Tag Archives: Glasgow

St. Andrews

Yesterday, Ariel and I went up to St. Andrews for the day. It is probably the most beautiful town I’ve ever seen. Here are a few of the many photos I took:

I’m going to dinner tonight with my flatmates, and then I’ve got to come back and cram for my cinema final tomorrow. I still haven’t really realized that my exam is tomorrow. With all of the traveling and things I’ve been doing over the past two weeks, I kind of got into vacation mode. I’ve been so focused on trying to do everything I didn’t get done earlier in the semester that I haven’t done too much studying. At the same time that I am thankful that my exam was scheduled on the last day (because it opened up time for me to travel), it’s also kind of annoying. It will be nice to get it over with tomorrow and not have to worry about it anymore. Hopefully, I’ll be able to get a lot of studying done tonight! Wish me luck! Until next time…

Megan

Advertisements

“There’s a bird in Anth’s bed.”

I don’t have very much time to write this post about my trip to Barcelona, because I’ve got about a million things to do this week plus an exam on Friday. Instead of writing the usual recount of my travels, I’ll leave you with this short story.

Ariel and I arrived in Barcelona late Friday night. We checked into our hostel without a hitch and went up to our rooms to drop our bags and make our beds. I should mention here that I opted to book a coed, eight-person room while Ariel chose to live in luxury in an all-female, six-bed room. When I got up to my room and found my assigned bed, I saw that there were sheets on it. I wasn’t sure if someone was sleeping there or if they’d checked out and forgotten to remove their sheets. Not wanting to take someone else’s bed, I stripped the sheets from the bed I was assigned and put my sheets on it. I put my stuff in my locker and went to meet Ariel so we could get a late dinner of falafels. After dinner, exhausted, I climbed into bed and fell asleep. One would think the story would end there, but no. This is where it goes terribly, terribly wrong.

Sometime in the wee hours of the morning, I woke up to the dulcet tones of three inebriated Englishmen.

“There’s someone in my bed! There’s someone in my bed! Oi! You! Sleepyhead!”

“It’s a bird, I came in and she was sleeping there.”

“There’s a bird in my bed? There’s someone in my bed!”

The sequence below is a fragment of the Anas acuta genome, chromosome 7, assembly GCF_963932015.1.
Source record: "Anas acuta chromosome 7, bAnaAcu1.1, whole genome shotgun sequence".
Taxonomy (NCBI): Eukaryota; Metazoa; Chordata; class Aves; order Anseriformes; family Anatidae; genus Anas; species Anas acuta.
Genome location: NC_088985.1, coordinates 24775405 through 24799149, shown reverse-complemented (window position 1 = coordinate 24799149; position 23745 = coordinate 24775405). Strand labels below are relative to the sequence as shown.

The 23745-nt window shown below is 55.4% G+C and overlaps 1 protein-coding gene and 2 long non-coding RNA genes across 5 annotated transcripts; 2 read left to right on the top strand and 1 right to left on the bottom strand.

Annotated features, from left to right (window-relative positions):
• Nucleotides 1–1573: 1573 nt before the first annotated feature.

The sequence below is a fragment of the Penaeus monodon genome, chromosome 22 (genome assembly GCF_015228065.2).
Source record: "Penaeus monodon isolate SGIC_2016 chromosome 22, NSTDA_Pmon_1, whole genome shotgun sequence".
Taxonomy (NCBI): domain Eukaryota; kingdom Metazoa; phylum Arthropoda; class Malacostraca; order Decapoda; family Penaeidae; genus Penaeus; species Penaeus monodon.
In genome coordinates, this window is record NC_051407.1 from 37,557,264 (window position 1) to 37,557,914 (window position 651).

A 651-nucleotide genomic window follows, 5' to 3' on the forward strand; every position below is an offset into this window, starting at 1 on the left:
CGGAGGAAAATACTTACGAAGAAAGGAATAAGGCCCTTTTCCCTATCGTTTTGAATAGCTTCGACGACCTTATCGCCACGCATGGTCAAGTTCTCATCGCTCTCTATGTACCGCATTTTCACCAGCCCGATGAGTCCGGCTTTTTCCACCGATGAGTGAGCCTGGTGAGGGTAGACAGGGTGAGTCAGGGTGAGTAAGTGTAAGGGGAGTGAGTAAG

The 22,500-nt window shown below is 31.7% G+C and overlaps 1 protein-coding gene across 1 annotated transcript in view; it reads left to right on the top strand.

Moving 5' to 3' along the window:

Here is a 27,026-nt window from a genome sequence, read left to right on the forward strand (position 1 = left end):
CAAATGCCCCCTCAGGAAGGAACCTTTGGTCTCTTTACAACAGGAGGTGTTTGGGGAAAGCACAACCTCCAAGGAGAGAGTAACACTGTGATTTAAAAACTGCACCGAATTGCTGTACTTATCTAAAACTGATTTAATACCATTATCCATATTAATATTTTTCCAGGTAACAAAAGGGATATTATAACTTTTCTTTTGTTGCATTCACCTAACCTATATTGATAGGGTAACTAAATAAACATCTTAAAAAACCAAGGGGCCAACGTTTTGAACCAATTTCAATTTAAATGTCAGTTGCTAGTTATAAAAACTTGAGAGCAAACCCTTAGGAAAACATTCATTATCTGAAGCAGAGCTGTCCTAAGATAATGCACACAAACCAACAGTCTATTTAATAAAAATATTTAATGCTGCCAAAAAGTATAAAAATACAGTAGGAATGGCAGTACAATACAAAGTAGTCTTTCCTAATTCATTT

Sleepy, disoriented, and unsure if they were talking about me or not, I tried to ignore them, but it didn’t work.

“Hey you, sleepyhead!” the voice says.

“Me?” I said, rolling over.

“Why are you in my bed?”

“This is the bed that was assigned to me,” I said.

“You thought you would just take the sheets off this bed and get in, when there is an empty bed over there?”

“This is the bed that was assigned to me,” I repeated. “I don’t know how I was supposed to know it was your bed. I didn’t take that one because I didn’t want to take someone else’s bed.”

“Anth, shut up,” said another voice. “Whose sheets are on this bed?” said the second voice, referring to my bed.

“Mine,” I said.

“What did you do with the sheets that were on it?” the second voice asked.

“I put them there,” I said, pointing to the ball of sheets I put on the floor near my bed.

“Anth, there they are. Just take your sheets and make that bed and go to bed,” said the second voice.

“I have to make my bed twice in one day? Twice in one day! I tell you, I was really looking forward to getting into bed. And I come back, and there’s someone in my bed!”

“Anth, shut up,” said a third voice. “Sorry lass. What’s your name?”

“Megan,” I said.

“Sorry Megan, he’s harmless. No need to be scared. He’s just drunk,” said the third voice who happened to be in the bunk above mine. “To tell you the truth, if I were you, I’d be a bit mad. I can’t believe they put a bird in the same room with all of us. One lass and seven lads!”

Eventually, Anth settled down and got into bed, but not before drunkenly removing two of his friends’ mattresses and putting them in the middle of the room and gifting me with a meercat keychain to keep me company. As if that weren’t enough, he then put on his iPod which I could hear all the way across the room, despite the fact that he had headphones on. The other four guys came in sometime later and made a bit of noise trying to figure out what the deal was with their beds. After what felt like a couple of hours of them loudly discussing their night and laughing at the fact that I stole Anth’s bed, I checked my phone and it was 5:10 am. I fell asleep soon after that, but needless to say it was an interesting night.

At no point during that night was I actually worried for my safety. They really did seem like harmless guys, and a couple of them apologized to me more than once. And honestly, it was pretty funny. But still, I would have liked to have slept a little more. The next two nights, they were much quieter. I did wake up when they came in, but only for a few moments before drifting back to sleep.

Despite that rocky first night, the rest of the trip was a lot of fun. I’m so glad I got to go! Highlights included:

  • the Sagrada Familia: far and away the coolest church, nay the coolest building I have ever seen
  • Park Güell: the park with the wavy ceramic tiled benches
  • the Picasso Museum
  • the Joan Miro Museum
  • Montjuïc and the gorgeous park near the Miro Museum